For at least the next two years, tobacco companies will place ads that admit they have been lying. A federal judge has ruled that companies such as Reynolds, Philip Morris (a division of Altria), and Lorilland will start spending some of their advertising dollars to compensate for "past deception."
The judge ordered "corrective statements" to appear on cigarette packaging, as commercials on major TV stations, as full-page newpaper ads, and on corporate websites:
- Smoking kills, on average, 1,200 Americans. Every day.
- A federal court has ruled that the defendant tobacco companies deliberately deceived the American public by falsely selling and advertising low tar and light cigarettes as less harmful than regular cigarettes.
- Cigarette companies intentionally designed cigarettes with enough nicotine to create and sustain addiction.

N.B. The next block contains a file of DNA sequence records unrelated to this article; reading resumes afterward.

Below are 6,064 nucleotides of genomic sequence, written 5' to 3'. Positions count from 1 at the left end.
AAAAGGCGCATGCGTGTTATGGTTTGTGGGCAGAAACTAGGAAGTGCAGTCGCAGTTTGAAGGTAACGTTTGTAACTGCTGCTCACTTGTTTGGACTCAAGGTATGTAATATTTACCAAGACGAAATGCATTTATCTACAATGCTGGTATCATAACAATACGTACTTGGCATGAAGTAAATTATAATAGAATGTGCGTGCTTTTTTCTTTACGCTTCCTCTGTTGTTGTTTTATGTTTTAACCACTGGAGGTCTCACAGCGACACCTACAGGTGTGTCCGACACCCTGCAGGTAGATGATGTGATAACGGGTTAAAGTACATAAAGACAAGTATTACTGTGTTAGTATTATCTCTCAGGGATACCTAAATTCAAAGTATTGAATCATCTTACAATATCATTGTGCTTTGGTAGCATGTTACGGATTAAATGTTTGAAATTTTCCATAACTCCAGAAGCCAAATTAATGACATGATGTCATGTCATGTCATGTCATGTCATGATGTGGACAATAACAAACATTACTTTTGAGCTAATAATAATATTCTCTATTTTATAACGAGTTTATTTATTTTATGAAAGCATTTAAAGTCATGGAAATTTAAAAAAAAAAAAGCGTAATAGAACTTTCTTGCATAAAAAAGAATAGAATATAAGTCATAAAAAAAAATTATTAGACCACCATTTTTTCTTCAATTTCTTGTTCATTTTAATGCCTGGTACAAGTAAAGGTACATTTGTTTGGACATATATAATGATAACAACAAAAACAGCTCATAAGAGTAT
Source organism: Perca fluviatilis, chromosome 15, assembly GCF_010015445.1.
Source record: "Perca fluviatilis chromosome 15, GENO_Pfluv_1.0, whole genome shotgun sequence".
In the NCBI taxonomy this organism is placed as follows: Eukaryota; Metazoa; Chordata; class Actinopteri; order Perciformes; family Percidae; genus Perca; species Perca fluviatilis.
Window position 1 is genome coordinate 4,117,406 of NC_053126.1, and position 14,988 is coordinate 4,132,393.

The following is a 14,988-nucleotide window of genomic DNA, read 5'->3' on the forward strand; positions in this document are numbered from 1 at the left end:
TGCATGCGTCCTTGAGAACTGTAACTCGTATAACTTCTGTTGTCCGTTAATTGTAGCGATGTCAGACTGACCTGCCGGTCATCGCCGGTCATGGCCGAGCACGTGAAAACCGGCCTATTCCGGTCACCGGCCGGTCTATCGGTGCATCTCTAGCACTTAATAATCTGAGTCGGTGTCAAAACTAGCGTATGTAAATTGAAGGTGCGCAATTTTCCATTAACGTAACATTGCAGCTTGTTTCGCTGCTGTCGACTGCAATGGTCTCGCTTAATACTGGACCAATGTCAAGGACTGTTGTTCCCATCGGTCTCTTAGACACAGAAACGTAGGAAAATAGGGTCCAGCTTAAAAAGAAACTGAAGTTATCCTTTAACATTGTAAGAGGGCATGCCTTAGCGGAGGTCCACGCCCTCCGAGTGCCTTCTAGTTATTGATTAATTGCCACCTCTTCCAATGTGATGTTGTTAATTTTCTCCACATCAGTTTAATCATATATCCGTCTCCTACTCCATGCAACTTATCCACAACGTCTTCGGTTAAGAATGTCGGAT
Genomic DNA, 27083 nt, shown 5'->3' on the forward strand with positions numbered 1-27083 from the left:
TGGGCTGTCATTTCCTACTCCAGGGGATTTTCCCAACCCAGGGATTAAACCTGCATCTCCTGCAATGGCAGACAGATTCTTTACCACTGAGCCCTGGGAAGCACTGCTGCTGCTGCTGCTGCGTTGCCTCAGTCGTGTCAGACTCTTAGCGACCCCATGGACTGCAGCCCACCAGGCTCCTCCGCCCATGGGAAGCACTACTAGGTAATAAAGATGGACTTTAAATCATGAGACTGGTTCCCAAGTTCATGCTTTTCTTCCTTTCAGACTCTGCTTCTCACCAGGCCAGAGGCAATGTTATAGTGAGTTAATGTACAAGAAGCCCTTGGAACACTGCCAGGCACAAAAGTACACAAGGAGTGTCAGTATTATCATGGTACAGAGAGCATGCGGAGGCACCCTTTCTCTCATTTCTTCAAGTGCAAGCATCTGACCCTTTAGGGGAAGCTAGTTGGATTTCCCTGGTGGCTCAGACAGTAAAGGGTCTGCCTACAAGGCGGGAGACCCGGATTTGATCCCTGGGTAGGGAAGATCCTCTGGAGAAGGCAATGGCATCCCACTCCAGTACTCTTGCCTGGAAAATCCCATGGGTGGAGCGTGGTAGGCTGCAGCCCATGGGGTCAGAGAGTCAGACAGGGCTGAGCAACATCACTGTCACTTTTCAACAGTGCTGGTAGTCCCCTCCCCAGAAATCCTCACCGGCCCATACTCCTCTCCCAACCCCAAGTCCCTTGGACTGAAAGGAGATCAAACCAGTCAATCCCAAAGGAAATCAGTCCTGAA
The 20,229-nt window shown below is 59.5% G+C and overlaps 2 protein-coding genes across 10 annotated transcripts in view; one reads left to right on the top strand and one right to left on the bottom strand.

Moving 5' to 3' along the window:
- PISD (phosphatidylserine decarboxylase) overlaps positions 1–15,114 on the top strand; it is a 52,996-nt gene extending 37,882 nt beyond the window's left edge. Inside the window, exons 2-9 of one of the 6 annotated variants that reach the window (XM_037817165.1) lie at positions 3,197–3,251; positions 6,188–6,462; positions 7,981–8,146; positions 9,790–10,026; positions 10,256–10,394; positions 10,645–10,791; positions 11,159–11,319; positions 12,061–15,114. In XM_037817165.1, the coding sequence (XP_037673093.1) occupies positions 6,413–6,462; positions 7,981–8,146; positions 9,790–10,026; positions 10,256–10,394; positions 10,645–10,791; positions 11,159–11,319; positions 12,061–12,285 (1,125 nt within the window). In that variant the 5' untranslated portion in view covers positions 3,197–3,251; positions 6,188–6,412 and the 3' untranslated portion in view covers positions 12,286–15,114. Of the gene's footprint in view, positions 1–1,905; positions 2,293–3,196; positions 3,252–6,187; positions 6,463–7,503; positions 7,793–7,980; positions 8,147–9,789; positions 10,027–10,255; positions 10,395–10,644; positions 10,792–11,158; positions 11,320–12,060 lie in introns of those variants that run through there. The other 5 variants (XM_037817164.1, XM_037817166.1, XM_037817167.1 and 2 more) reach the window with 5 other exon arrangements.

- When you smoke, the nicotine actually changes the brain-that's why quitting is so hard.
Curiously, the media outlets don't seem to include social media.
The tobacco companies tried to omit words such as "deceived" in these ads, but the judge's order stands. Still, companies may try to appeal the decision.
- What's your view of the judge's decision: is it fair, or does it violate the companies' rights (as they claim)?
- What impact, if any, do you think the advertisements will have on smokers or people thinking of taking up smoking? Could the advertisements influence some groups more than others? Which and why?
- Why didn't the judge include social media outlets for these ads? What, if any, difference would this make?